Source: In common use
Kōbuse (甲伏せ) literally means "armor covered" in Japanese. Gitae (鍛え) means "forging". It is used to describe a blade construction where an outer jacket of high-carbon steel called hagane (刃鉄) or "edge steel" is folded over a softer, lower carbon steel or iron core called shingane (心鉄), "core steel".
It is one of many ways to make a sword with a hard but brittle edge and a more resilient body.
Kōbuse construction method.
Two iterations of kōbuse.
Left the hagane (edge steel) ends in the shinogi-ji (surface above the ridge) in which case sometimes a welding line can be seen.
Right the hagane runs to the mune (spine). Often unseen, but sometimes one can make out the welds.
Another method to achieve basically the same was makuri-gitae (捲り鍛え), literally "rolling forging".
It is done by putting a plate of lower carbon core steel on a plate of edge steel, and folding it towards the core steel until it meets.
Pros and cons
Kōbuse is the most common construction for Japanese swords and, when done well, can make a very strong sword.
Pro: The high carbon outer jacket serves as a canvas on which the smith can "draw" his artistic hamon or "temperline". These heat-treating effects were raised to a high art form by the Japanese since medieval times.
Con: A downside of the construction is that with much polishing, the hard steel wears down until one eventually reaches the core steel. Other constructions like sanmai (三枚) do not have this problem.
Hamon on a Sōshū sword.
Mandarin Mansion inventory 2022.
Kōbuse and makuri-gitae are by far the most common construction method seen in antique Japanese swords. It is less labor intensive than the more elaborate constructions yet makes a fine sword with a hard, durable outside.
As mentioned, the high carbon steel jacket can form martensite crystals everywhere and thus works as an excellent canvas for the smith to create the most fantastic tempering effects in ha, hamon, and ji.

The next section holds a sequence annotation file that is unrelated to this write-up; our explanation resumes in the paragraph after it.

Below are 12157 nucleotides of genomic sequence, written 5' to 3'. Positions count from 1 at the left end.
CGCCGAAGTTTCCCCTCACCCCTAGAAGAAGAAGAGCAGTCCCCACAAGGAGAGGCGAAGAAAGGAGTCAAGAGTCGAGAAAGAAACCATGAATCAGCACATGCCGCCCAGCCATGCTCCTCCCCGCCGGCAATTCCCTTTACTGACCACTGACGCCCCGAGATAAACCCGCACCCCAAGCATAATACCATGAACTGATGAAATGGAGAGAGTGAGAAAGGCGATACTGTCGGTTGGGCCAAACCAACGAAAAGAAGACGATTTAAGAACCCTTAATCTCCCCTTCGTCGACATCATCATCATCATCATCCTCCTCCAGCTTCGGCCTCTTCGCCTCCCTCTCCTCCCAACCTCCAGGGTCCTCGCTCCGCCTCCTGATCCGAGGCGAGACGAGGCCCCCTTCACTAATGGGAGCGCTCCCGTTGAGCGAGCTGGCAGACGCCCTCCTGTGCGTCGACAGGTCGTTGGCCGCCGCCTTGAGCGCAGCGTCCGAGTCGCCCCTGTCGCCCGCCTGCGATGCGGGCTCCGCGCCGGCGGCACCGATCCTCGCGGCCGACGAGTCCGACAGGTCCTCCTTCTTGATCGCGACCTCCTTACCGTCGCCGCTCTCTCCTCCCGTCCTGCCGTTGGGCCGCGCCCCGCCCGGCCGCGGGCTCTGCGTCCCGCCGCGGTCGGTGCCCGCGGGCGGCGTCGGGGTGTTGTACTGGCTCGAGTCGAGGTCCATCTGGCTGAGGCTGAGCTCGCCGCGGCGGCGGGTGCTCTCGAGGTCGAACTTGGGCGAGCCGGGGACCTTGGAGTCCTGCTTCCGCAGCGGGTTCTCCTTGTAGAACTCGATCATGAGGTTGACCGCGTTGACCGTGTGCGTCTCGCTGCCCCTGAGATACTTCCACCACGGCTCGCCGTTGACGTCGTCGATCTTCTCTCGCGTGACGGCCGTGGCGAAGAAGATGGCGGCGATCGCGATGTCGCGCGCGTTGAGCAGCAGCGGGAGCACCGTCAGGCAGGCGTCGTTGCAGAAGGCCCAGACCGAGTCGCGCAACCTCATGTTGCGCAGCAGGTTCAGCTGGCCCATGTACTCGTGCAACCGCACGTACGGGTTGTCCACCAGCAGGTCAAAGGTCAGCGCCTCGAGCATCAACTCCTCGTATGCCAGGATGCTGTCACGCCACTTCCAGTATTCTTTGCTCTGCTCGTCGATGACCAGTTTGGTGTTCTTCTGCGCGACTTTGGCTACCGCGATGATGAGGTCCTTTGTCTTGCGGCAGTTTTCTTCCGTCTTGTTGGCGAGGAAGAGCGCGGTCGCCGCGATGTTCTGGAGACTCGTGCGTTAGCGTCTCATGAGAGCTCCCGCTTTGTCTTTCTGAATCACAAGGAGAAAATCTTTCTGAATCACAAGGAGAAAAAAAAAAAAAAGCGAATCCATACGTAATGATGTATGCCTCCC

Commonly seen on the much coveted Bizen and Sōshu swords, schools both known and loved for spectacular heat treatment effects. In the case of Sōshu swords, the high carbon steel jacket itself would often consist of alternating layers with more and less carbon, which in quenching created lines with more or less nie particles in arrangements that resemble brushed sand called sunagashi (砂流し).
Sunagashi and ji-nie on a sword attributed to Den Tametsugu.
Mandarin Mansion inventory 2022.
Kōbuse and makuri-gitae became more common in other schools as well during the Sengoku period (1467–1615) when a constant state of civil war drove up demand for swords and called for efficient production methods.
Shin jūgomai kōbuse (真十五枚甲伏)
Around the Kanbun period of 1661-1673, some smiths started to mention a special 15-layer kōbuse construction, inscribed on the nakago (tang) of their swords. This seems to have started with Mito-master Ōmura Kaboku (大村加卜).1
The phrase found on these is:
shin jūgomai kōbuse saku
"True 15 sheet kōbuse made"
The 15 sheets probably refer to layers in forging, and Markus Sesko translates it as: "made in kōbuse technique by using 15-times folded steel". He believes the word shin may refer to the character 心 pronounced the same way, and that it's short for core steel.
The method was adapted by many of Ōmura Kaboku's students and remained in use by some smiths into the 19th century.
The most well-known late smith who sometimes made swords in this technique was Suishinshi Masahide (水心子正秀). He lived from 1750-1825 and was the driving force behind the Shinshinto era of sword making, marking an attempted revival of the styles of Heian and Kamakura period sword making.
He would also refer to 15 layers in a slightly different way:
kore shin jūgomai kōbuse-gitae
"... using 15 folded kōbuse forging" 2
1. Markus Sesko; Swordsmiths of Japan A-Z. Lulu Inc. 2015. (Available for purchase here.)